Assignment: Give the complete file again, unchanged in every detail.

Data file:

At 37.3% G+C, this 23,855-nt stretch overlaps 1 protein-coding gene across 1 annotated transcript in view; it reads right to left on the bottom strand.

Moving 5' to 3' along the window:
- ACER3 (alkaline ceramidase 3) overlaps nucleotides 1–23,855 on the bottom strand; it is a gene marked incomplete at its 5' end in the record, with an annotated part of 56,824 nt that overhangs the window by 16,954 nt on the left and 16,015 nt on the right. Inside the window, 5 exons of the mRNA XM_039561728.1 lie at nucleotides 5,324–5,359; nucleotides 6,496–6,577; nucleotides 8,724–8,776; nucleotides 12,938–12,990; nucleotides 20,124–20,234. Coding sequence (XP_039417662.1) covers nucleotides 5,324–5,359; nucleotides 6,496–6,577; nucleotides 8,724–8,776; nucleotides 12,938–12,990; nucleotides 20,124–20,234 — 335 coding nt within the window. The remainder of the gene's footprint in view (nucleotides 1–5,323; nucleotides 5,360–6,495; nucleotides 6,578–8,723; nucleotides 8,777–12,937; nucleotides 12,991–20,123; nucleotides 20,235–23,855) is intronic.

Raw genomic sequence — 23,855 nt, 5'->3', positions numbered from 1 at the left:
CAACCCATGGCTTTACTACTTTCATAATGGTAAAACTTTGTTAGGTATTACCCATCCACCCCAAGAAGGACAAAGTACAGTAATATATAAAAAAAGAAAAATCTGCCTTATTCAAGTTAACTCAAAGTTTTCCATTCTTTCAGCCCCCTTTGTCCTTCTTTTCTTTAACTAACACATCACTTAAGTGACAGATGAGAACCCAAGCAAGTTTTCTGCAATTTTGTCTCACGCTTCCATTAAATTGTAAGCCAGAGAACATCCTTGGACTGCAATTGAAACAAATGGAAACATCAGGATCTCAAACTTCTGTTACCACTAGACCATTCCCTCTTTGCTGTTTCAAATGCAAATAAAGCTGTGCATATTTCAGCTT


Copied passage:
At 37.3% G+C, this 23,855-nt stretch overlaps 1 protein-coding gene across 1 annotated transcript in view; it reads right to left on the bottom strand.

Moving 5' to 3' along the window:
- ACER3 (alkaline ceramidase 3) overlaps nucleotides 1–23,855 on the bottom strand; it is a gene marked incomplete at its 5' end in the record, with an annotated part of 56,824 nt that overhangs the window by 16,954 nt on the left and 16,015 nt on the right. Inside the window, 5 exons of the mRNA XM_039561728.1 lie at nucleotides 5,324–5,359; nucleotides 6,496–6,577; nucleotides 8,724–8,776; nucleotides 12,938–12,990; nucleotides 20,124–20,234. Coding sequence (XP_039417662.1) covers nucleotides 5,324–5,359; nucleotides 6,496–6,577; nucleotides 8,724–8,776; nucleotides 12,938–12,990; nucleotides 20,124–20,234 — 335 coding nt within the window. The remainder of the gene's footprint in view (nucleotides 1–5,323; nucleotides 5,360–6,495; nucleotides 6,578–8,723; nucleotides 8,777–12,937; nucleotides 12,991–20,123; nucleotides 20,235–23,855) is intronic.

Raw genomic sequence — 23,855 nt, 5'->3', positions numbered from 1 at the left:
CAACCCATGGCTTTACTACTTTCATAATGGTAAAACTTTGTTAGGTATTACCCATCCACCCCAAGAAGGACAAAGTACAGTAATATATAAAAAAAGAAAAATCTGCCTTATTCAAGTTAACTCAAAGTTTTCCATTCTTTCAGCCCCCTTTGTCCTTCTTTTCTTTAACTAACACATCACTTAAGTGACAGATGAGAACCCAAGCAAGTTTTCTGCAATTTTGTCTCACGCTTCCATTAAATTGTAAGCCAGAGAACATCCTTGGACTGCAATTGAAACAAATGGAAACATCAGGATCTCAAACTTCTGTTACCACTAGACCATTCCCTCTTTGCTGTTTCAAATGCAAATAAAGCTGTGCATATTTCAGCTT